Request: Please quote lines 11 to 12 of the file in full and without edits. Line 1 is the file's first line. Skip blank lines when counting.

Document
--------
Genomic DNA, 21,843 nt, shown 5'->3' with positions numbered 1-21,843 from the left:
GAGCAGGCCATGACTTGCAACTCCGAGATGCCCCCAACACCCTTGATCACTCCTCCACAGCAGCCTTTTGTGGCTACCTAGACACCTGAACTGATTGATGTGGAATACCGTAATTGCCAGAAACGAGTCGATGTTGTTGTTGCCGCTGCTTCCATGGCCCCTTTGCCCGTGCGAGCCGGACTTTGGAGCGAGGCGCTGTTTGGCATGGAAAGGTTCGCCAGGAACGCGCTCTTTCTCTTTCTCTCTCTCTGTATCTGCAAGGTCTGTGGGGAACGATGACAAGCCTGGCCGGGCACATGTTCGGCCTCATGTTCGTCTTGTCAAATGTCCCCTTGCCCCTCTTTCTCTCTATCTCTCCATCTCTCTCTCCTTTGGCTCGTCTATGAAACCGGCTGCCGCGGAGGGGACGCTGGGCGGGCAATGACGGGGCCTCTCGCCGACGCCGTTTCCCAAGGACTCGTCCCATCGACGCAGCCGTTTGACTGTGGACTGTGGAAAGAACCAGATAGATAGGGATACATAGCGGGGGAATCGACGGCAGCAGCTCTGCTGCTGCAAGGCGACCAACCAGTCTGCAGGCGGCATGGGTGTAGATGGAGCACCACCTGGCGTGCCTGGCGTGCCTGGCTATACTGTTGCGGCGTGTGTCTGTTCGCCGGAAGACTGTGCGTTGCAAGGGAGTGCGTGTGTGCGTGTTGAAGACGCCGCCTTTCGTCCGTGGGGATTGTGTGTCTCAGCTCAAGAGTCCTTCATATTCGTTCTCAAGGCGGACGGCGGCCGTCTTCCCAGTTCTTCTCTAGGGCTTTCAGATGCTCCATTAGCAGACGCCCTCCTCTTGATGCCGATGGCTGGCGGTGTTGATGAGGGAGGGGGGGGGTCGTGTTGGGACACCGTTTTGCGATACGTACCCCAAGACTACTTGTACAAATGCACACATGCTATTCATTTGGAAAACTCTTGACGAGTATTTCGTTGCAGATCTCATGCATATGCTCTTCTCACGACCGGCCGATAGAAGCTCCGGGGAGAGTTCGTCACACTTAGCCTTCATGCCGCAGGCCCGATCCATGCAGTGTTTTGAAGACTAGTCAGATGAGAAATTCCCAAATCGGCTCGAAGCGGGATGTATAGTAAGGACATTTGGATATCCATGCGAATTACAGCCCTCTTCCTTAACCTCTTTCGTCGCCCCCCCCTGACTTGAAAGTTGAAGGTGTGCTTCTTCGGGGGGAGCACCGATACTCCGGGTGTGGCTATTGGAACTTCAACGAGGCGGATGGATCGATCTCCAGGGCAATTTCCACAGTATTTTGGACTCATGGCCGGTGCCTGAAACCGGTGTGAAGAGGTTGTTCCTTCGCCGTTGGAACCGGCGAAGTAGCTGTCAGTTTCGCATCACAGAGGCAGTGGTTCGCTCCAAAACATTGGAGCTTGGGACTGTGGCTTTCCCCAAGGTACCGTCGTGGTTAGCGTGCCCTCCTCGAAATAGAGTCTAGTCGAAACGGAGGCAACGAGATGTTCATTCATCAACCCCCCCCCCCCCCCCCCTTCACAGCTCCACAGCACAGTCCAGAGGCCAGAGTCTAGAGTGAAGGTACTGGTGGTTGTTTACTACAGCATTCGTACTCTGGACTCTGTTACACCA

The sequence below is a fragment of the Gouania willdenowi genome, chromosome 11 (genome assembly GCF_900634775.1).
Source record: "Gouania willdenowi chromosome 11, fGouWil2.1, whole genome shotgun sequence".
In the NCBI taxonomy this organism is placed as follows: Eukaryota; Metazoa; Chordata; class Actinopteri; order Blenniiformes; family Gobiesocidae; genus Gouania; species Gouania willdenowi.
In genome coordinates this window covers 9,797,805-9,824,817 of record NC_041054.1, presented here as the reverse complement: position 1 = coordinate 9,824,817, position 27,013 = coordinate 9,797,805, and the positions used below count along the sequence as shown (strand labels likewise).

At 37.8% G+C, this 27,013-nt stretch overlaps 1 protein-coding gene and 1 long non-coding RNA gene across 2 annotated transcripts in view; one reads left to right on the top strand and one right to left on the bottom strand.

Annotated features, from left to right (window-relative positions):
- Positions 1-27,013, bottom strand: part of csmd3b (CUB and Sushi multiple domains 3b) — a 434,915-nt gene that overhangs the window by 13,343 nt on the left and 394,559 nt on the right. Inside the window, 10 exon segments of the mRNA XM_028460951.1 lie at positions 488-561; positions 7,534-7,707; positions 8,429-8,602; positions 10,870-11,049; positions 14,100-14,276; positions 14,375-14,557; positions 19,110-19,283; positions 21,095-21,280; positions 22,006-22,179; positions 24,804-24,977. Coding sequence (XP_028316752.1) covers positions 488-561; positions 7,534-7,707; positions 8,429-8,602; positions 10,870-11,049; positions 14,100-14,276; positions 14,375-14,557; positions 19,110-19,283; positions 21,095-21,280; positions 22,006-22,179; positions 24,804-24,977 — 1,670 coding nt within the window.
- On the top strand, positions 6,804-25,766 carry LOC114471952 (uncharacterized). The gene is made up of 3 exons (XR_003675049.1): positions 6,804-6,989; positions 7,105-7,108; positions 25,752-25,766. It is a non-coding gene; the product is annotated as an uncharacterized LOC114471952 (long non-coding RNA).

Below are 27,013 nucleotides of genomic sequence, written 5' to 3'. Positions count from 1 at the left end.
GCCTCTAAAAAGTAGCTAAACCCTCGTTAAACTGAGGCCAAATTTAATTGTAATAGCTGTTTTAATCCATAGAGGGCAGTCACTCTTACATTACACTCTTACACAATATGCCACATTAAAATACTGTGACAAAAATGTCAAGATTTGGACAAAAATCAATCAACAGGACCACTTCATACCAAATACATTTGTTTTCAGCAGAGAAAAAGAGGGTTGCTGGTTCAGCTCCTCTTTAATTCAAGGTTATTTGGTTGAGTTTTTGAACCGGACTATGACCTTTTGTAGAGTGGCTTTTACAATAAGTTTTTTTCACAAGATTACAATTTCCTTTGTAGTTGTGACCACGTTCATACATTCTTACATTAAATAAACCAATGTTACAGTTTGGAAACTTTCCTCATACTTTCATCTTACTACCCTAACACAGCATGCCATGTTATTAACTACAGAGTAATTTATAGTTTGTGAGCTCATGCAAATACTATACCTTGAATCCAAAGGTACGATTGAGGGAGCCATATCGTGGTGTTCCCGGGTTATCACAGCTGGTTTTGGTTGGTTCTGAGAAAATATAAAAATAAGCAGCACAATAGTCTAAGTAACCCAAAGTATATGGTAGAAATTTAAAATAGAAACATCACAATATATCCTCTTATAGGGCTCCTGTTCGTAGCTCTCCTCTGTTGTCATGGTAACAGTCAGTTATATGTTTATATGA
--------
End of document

Below are 27,013 nucleotides of genomic sequence, written 5' to 3'. Positions count from 1 at the left end.
GCCTCTAAAAAGTAGCTAAACCCTCGTTAAACTGAGGCCAAATTTAATTGTAATAGCTGTTTTAATCCATAGAGGGCAGTCACTCTTACATTACACTCTTACACAATATGCCACATTAAAATACTGTGACAAAAATGTCAAGATTTGGACAAAAATCAATCAACAGGACCACTTCATACCAAATACATTTGTTTTCAGCAGAGAAAAAGAGGGTTGCTGGTTCAGCTCCTCTTTAATTCAAGGTTATTTGGTTGAGTTTTTGAACCGGACTATGACCTTTTGTAGAGTGGCTTTTACAATAAGTTTTTTTCACAAGATTACAATTTCCTTTGTAGTTGTGACCACGTTCATACATTCTTACATTAAATAAACCAATGTTACAGTTTGGAAACTTTCCTCATACTTTCATCTTACTACCCTAACACAGCATGCCATGTTATTAACTACAGAGTAATTTATAGTTTGTGAGCTCATGCAAATACTATACCTTGAATCCAAAGGTACGATTGAGGGAGCCATATCGTGGTGTTCCCGGGTTATCACAGCTGGTTTTGGTTGGTTCTGAGAAAATATAAAAATAAGCAGCACAATAGTCTAAGTAACCCAAAGTATATGGTAGAAATTTAAAATAGAAACATCACAATATATCCTCTTATAGGGCTCCTGTTCGTAGCTCTCCTCTGTTGTCATGGTAACAGTCAGTTATATGTTTATATGA